2. Distant Street Lights - Codes In The Clouds (Electronica #1)
3. Kitsch - Rival Consoles (Electronica #2)
4. Me And You - This Is My Suitcase (Questionable grammar aside, you just might O.D. on cuteness from this little ditty)
5. Where Have You Been? - Annuals (A quirky cover of a superlative Manchester Orchestra song)

Friday, October 03, 2008

Moonlit Sailor - A Footprint Of Feelings



This is music that makes me feel. This music will hopefully make you feel too. There's not too much else to tell you about Moonlit Sailor's aptly titled A Footprint Of Feelings: their music has no concept, story, or gimmick to draw in unwitting listeners. Instead of cheap tricks, they've simply utilized bombastic drumwork and the prettiest guitars this side of The Earth Is Not A Cold Dead Place to craft one of 2008's most captivating, engaging releases...(Read more at The Silent Ballet)

Key Tracks:
Once We Were Children

Thursday, October 02, 2008

Bloc Party - Intimacy

Vice Records
Buy (


So, you know that band Bloc Party? Yeah, they're back.

Many fans, myself included, were hesitant upon hearing the Mercury single, which further showcased Kele Okereke's electronic fetish. I mean, yeah, I'm into electronica as much as the next guy, but Bloc Party was a rock band when I fell in love with them. I don't know if I would have found this new sound as interesting as the quirky electro-rock of Silent Alarm. Luckily, my fear has not yet been realized.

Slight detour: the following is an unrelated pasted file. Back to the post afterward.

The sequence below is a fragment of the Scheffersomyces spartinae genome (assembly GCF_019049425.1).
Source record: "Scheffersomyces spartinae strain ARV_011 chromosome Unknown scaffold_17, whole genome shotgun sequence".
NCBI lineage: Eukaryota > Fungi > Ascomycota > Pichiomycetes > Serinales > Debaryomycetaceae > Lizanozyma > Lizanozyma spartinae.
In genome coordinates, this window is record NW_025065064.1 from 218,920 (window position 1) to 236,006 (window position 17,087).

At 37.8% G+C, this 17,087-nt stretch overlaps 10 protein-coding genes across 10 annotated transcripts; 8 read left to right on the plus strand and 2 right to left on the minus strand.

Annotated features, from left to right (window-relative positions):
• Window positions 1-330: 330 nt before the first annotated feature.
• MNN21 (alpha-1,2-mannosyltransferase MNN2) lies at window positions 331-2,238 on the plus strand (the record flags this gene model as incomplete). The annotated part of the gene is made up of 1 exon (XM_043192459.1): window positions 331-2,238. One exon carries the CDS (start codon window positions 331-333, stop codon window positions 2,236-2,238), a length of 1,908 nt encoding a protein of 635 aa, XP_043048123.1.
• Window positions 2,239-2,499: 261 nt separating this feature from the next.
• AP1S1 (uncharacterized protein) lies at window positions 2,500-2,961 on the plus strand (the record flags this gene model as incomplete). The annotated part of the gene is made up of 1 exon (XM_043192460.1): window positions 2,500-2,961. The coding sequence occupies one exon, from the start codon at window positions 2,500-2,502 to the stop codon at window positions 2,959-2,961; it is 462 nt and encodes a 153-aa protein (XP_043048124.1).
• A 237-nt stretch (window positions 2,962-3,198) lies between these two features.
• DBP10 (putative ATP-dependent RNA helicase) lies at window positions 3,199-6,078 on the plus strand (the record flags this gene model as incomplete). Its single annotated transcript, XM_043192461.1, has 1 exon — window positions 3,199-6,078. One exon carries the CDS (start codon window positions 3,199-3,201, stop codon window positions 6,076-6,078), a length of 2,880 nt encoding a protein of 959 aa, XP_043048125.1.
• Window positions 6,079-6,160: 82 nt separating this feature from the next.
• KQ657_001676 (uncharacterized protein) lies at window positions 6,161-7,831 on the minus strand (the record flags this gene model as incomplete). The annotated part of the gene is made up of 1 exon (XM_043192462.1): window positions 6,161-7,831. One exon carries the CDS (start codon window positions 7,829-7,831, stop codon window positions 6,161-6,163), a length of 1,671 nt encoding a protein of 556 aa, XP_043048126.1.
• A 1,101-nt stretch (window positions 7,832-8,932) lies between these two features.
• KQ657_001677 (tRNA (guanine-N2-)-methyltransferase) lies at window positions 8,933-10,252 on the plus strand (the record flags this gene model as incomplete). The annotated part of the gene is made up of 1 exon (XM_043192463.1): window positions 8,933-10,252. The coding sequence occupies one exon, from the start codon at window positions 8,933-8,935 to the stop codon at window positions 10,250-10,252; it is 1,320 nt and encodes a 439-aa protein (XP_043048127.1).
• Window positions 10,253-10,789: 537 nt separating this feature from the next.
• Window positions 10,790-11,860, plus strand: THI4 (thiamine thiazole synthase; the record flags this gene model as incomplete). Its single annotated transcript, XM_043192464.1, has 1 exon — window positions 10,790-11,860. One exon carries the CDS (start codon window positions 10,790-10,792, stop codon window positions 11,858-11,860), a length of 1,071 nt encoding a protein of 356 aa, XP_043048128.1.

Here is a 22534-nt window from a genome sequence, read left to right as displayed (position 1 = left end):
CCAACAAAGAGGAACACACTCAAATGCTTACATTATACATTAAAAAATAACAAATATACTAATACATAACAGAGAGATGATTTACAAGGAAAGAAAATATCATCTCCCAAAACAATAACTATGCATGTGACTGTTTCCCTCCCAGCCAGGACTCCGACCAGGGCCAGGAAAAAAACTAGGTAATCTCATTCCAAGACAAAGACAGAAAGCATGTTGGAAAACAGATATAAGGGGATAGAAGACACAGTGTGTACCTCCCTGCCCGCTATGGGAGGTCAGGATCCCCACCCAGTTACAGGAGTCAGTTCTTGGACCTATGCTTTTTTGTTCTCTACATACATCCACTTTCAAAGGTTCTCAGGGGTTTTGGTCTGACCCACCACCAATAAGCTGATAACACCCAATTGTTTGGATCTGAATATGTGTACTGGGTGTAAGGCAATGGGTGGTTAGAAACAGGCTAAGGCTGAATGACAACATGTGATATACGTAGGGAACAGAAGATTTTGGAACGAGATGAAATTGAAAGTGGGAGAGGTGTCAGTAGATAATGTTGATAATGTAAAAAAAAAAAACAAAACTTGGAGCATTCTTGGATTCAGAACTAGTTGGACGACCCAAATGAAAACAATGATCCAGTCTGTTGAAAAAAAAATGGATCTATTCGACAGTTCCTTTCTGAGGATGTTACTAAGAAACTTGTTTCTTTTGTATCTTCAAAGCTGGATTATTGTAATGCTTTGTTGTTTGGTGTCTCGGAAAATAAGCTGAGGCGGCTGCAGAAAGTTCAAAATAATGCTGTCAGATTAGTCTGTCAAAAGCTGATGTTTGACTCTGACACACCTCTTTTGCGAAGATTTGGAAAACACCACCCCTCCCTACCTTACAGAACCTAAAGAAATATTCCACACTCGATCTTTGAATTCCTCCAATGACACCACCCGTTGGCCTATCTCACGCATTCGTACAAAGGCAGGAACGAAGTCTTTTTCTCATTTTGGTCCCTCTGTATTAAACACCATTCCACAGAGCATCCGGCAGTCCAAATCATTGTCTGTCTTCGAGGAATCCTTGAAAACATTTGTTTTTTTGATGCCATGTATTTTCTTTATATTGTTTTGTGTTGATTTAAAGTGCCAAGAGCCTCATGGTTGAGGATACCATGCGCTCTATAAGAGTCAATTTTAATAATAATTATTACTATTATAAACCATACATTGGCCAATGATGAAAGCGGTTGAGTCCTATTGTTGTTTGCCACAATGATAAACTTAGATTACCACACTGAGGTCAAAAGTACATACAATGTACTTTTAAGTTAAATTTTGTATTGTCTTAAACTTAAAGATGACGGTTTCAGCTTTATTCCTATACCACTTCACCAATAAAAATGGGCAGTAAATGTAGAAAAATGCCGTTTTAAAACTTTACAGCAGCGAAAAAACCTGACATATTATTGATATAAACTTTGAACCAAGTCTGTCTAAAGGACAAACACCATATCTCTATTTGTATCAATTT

In many ways, this album picks up where their debut left off. It starts with "Ares", full of chanted call-and-response, wild guitar, and loud, enthusiastic drums (things with which Silent Alarm brimmed). More on the tail-end of the album, the softer slow-burn of "Signs" falls somewhere between "So Here We Are" and "This Modern Love", and closer "Ion Square" could be described as breathtaking. After the massive disappointment of A Weekend In The City, it would seem that Bloc Party have found themselves again.

Sure, the band still has some work to do: the repetitive nature of "Mercury" borders on obnoxious, and the long-winded, sparse atmospherics of "Biko" left me less than enthused. But Bloc Party have made considerable strides, most notably in their crafting of an album that flows from start to finish. Even Silent Alarm felt bloated at times, stalling and losing momentum in its midsection; Intimacy has no such problem.

This is a captivating record that successfully blends sampled beats, lush orchestration, a baroque sensibility, and straight-up rock, to form a concoction that is a radical departure from their too-weird-for-its-own-good A Weekend In The City. As such, Intimacy is more of a return to form than anything, really.

There is no doubt in my mind. Bloc Party is back.

Key Tracks (click to download):
Trojan Horse